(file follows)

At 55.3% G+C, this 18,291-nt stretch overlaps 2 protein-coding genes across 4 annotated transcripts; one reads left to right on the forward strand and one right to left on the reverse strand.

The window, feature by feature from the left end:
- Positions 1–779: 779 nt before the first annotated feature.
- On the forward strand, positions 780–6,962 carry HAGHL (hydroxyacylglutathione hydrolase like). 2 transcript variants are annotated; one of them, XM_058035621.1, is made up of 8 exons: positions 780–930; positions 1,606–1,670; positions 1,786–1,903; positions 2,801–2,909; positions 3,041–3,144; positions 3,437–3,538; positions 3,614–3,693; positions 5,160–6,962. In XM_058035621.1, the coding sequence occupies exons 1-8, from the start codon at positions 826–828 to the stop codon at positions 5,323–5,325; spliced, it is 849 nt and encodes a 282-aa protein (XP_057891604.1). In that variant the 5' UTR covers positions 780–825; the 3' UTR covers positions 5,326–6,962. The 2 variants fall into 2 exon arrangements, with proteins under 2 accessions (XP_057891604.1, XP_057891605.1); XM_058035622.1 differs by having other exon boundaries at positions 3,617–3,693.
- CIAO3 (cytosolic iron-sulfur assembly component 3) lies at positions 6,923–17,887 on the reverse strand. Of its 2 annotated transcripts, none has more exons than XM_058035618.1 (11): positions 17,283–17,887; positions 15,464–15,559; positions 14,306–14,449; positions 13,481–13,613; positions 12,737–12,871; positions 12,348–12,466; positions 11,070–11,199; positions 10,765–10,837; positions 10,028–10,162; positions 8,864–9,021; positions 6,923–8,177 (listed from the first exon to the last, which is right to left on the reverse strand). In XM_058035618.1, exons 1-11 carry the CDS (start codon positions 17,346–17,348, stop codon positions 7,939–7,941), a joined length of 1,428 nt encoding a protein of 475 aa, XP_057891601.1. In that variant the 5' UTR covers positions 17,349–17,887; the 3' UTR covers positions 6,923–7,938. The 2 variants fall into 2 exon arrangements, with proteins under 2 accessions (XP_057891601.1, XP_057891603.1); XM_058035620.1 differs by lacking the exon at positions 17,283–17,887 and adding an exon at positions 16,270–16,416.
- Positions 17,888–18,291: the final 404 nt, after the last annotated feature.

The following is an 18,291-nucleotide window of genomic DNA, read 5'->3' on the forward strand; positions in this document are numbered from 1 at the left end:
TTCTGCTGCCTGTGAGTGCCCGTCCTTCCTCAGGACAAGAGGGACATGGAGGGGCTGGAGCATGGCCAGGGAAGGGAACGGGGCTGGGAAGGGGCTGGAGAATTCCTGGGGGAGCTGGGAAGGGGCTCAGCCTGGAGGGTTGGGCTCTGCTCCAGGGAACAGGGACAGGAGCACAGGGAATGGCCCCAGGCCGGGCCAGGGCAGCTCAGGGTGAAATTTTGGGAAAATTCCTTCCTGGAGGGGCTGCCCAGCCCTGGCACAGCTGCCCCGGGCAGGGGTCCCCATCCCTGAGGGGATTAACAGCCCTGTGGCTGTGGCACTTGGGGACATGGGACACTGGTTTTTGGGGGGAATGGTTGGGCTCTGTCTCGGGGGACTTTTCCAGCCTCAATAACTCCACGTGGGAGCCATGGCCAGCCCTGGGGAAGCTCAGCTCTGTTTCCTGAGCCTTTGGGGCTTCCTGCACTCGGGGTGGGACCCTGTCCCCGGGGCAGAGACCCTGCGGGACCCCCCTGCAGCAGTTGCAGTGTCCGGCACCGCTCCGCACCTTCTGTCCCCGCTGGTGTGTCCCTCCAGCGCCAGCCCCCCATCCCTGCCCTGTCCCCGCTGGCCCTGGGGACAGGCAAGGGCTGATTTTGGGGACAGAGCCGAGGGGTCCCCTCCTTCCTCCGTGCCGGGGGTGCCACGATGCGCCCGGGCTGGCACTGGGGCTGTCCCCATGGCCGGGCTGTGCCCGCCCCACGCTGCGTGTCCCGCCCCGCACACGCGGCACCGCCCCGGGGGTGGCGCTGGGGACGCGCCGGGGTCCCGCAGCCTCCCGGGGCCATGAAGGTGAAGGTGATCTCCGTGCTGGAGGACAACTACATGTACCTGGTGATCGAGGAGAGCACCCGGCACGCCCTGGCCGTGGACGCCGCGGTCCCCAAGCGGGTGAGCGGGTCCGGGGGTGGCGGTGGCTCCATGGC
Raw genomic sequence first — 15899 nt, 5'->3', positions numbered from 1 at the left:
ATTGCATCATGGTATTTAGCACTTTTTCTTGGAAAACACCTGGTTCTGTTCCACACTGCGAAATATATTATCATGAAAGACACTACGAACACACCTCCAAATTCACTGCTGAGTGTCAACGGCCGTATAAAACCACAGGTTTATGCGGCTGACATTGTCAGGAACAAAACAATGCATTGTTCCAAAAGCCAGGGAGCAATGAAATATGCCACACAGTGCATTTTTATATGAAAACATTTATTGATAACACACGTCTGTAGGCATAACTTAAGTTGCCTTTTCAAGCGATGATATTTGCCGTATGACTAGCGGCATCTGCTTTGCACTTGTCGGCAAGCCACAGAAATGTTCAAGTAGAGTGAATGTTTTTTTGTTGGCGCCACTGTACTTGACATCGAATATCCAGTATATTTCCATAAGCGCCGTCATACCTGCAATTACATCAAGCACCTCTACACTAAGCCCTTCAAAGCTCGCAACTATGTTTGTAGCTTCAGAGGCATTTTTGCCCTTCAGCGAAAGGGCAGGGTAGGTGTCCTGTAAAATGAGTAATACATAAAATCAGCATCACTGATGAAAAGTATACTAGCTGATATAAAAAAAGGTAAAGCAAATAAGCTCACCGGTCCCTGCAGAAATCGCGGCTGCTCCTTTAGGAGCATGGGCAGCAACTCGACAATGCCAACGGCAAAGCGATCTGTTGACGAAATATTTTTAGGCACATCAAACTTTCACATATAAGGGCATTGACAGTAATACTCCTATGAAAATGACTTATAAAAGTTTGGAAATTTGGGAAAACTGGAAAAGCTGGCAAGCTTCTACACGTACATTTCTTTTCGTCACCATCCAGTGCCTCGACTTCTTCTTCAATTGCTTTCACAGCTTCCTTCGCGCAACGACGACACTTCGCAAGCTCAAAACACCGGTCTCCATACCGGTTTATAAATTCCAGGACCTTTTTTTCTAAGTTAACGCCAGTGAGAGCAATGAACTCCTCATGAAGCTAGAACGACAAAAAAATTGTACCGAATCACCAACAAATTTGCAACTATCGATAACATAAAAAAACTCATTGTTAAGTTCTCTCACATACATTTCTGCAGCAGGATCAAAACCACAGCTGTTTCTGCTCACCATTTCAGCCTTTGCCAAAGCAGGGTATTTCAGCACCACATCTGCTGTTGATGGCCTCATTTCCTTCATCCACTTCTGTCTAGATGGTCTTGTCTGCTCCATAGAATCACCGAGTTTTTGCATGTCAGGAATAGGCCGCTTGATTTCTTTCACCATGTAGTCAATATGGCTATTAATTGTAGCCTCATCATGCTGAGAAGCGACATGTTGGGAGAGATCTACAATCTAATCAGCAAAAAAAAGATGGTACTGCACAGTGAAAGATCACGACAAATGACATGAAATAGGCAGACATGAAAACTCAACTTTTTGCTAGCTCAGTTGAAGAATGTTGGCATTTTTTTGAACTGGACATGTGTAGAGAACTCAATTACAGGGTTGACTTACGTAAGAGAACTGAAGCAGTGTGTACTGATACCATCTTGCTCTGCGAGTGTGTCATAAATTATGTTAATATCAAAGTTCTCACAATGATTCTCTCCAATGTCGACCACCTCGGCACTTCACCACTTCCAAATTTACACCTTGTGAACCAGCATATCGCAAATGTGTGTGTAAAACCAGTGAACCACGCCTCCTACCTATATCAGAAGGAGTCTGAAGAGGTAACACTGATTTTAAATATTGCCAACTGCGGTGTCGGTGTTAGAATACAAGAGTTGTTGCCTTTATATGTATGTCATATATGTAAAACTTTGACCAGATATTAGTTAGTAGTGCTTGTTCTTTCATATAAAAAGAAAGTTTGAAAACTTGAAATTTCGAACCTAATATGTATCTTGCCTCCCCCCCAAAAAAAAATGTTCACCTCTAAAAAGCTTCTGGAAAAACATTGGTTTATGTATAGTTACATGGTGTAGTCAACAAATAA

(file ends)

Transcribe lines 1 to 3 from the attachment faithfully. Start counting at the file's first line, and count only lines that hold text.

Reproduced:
At 55.3% G+C, this 18,291-nt stretch overlaps 2 protein-coding genes across 4 annotated transcripts; one reads left to right on the forward strand and one right to left on the reverse strand.

The window, feature by feature from the left end:
- Positions 1–779: 779 nt before the first annotated feature.